Capitol Hill Mansion Bed & Breakfast Inn

This elegant Richardsonian Romanesque and Queen Anne residence was originally built in 1891 for Jeffrey and Mary Keating. He was a real estate developer and a founder of the McPhee and McGinnity Lumber Company, and she was active in social affairs and charity events. The lot on which the Keating House was constructed was plotted in the late 1860s as part of Porter’s Addition, in the fashionable Capitol Hill neighborhood. During Denver’s silver boom, many of the city’s prominent citizens built grand mansions here. The Keating House was one of the last homes constructed in the neighborhood before the Silver Crash of 1893.

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Cass Mansion

This Dutch Revival home was built for the family of Oscar David Cass, M.D. The land was purchased in 1891, but the house was not finished and occupied until 1899, five years after Dr. Cass died. His wife Emogene and his children (two daughters and a son) lived there until 1918. As with other grand mansions built in the late 1800s, the Cass Mansion is located in Capitol Hill.

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Central Presbyterian Church

Central Presbyterian Church, a Richardsonian Romanesque structure designed by Frank E. Edbrooke in 1892, is the third home for this congregation dating back to 1860.

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Denver Woman’s Press Club / The Burr House

Site description coming soon!

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First Church of Christ, Scientist

The First Church of Christ, Scientist, is an elegant classical gray stone building located at the corner of Logan and 14th Street. It was designed by Ernest Phillip Varian of Varian and Sterner in 1904. The building is an unusually pure example of the Greek Revival style of architecture and has detailing that is reminiscent of ancient Greek temple architecture.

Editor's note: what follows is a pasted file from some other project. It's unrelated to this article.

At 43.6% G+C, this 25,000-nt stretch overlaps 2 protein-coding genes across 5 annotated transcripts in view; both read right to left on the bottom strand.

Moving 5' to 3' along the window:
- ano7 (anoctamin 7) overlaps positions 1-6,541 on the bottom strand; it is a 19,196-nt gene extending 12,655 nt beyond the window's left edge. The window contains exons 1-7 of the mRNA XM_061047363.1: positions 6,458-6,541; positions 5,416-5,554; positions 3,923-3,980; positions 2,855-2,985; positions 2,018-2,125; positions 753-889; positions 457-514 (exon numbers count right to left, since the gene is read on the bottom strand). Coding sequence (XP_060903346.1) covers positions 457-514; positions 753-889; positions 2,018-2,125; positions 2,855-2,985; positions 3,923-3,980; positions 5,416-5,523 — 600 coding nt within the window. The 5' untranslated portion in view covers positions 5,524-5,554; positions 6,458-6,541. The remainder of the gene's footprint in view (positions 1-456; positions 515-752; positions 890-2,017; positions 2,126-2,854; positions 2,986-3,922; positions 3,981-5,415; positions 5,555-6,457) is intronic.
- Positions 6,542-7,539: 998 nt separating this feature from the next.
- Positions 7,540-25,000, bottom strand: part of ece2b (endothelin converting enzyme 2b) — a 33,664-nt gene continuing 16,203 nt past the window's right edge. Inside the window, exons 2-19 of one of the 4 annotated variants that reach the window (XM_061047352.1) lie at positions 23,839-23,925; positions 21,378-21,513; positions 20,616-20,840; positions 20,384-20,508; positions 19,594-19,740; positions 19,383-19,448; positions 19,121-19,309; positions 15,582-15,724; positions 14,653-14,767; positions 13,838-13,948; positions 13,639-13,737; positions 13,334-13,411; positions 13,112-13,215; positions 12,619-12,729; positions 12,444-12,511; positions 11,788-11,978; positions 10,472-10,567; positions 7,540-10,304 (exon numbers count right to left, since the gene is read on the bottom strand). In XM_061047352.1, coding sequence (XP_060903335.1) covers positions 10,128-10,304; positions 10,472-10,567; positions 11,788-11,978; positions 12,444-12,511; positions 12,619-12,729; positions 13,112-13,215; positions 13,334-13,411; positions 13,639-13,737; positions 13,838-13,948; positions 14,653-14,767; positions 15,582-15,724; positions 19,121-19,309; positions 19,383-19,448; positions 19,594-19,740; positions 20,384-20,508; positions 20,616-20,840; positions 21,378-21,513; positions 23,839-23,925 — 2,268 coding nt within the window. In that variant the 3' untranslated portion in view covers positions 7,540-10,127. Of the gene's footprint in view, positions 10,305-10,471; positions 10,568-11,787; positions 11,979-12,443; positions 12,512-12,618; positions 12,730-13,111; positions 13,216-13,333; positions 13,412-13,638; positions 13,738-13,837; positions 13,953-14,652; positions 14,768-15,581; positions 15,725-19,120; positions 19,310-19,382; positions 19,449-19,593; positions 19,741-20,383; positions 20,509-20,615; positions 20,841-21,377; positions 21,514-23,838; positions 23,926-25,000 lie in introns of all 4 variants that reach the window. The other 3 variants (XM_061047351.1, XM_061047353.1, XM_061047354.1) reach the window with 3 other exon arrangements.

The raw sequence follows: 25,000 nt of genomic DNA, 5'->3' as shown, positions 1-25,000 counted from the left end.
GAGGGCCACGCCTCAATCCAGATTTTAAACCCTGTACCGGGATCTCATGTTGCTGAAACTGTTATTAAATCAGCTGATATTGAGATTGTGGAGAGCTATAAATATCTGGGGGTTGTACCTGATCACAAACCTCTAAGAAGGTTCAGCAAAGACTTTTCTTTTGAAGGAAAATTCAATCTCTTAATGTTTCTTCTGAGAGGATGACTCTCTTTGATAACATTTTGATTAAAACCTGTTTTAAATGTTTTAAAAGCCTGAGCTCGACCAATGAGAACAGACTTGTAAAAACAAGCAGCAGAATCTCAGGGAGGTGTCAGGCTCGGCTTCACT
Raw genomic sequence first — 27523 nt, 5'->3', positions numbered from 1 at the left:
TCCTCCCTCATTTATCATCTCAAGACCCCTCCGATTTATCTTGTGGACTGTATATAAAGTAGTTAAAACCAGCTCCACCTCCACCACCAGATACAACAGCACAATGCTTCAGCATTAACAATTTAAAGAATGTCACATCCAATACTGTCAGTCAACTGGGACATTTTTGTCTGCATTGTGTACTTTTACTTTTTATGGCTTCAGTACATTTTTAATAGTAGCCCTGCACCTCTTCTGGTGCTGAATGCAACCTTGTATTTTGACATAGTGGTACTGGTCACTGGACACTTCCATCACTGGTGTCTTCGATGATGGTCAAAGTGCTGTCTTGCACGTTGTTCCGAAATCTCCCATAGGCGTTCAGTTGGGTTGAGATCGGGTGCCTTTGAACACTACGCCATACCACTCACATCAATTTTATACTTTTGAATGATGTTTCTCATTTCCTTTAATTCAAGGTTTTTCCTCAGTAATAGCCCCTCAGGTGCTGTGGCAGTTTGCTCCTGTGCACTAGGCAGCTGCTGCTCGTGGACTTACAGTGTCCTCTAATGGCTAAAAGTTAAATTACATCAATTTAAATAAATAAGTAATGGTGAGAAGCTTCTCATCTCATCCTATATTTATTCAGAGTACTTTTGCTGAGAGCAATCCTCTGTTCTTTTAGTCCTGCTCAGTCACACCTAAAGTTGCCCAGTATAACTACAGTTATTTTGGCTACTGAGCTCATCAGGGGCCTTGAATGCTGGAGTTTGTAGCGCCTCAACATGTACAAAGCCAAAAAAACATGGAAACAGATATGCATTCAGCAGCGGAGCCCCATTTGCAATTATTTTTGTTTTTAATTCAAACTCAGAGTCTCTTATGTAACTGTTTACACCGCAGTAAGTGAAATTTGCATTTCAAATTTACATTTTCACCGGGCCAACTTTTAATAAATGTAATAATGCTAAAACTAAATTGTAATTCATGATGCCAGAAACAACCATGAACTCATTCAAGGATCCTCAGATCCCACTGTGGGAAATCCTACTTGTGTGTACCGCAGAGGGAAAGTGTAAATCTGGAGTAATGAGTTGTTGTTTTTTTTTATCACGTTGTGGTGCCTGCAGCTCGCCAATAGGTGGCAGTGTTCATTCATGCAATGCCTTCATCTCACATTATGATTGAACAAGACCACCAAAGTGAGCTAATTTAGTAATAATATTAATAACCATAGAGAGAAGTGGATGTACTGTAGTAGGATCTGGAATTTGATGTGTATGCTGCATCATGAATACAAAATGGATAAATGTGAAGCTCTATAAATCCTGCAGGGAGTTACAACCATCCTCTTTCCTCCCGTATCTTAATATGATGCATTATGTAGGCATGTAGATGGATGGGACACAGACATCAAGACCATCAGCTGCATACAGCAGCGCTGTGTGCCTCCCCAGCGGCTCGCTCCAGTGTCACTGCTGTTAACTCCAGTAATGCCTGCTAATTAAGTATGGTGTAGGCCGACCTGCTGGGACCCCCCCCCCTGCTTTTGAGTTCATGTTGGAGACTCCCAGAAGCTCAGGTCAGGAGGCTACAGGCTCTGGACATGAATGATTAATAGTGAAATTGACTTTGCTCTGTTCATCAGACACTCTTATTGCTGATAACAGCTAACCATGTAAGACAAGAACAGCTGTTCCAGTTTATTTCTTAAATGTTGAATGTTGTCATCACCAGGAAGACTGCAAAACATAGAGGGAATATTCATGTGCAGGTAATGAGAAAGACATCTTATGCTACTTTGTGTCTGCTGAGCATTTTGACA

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Governor’s Residence at the Boettcher Mansion

Site description coming soon!

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Humphries Poli Architects

Humphries Poli Architects (HPA), an award-winning firm, moved into 1655 Grant Street, Denver, Col...

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Saint John’s Cathedral

St. John’s Cathedral has deep roots in the history of Denver. It was the first Episcopal congregation, beginning in 1859 and becoming chartered in 1861 as St. John’s in the Wilderness. The early congregations worshiped in several downtown locations before they built their own church in 1880 at 20th and Welton. This structure was destroyed by fire in 1903. Tracy and Swartwout Architects were selected to design the new cathedral at the current site. A chapter house was completed on the site in 1904 and construction of the Gothic Revival cathedral itself began in 1905 and was initially completed in 1911 (History). 

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Scottish Rite Masonic Center

The Scottish Rite Masonic Center has been a part of Colorado history from its earliest period up to the present day. In 1891, the Scottish Rite bodies raised $50,000 to purchase a church at 19th and Welton Streets, but the economic panic of 1893-94 cost many of the members their fortunes and the heavily mortgaged building was lost to foreclosure. In 1909, the lots at East 14th Avenue and Grant Street were purchased, but construction was not authorized until 1922. The Neo-Classical building was completed May 14, 1925, and designed by William Norman Bowman. It is located in Capitol Hill.

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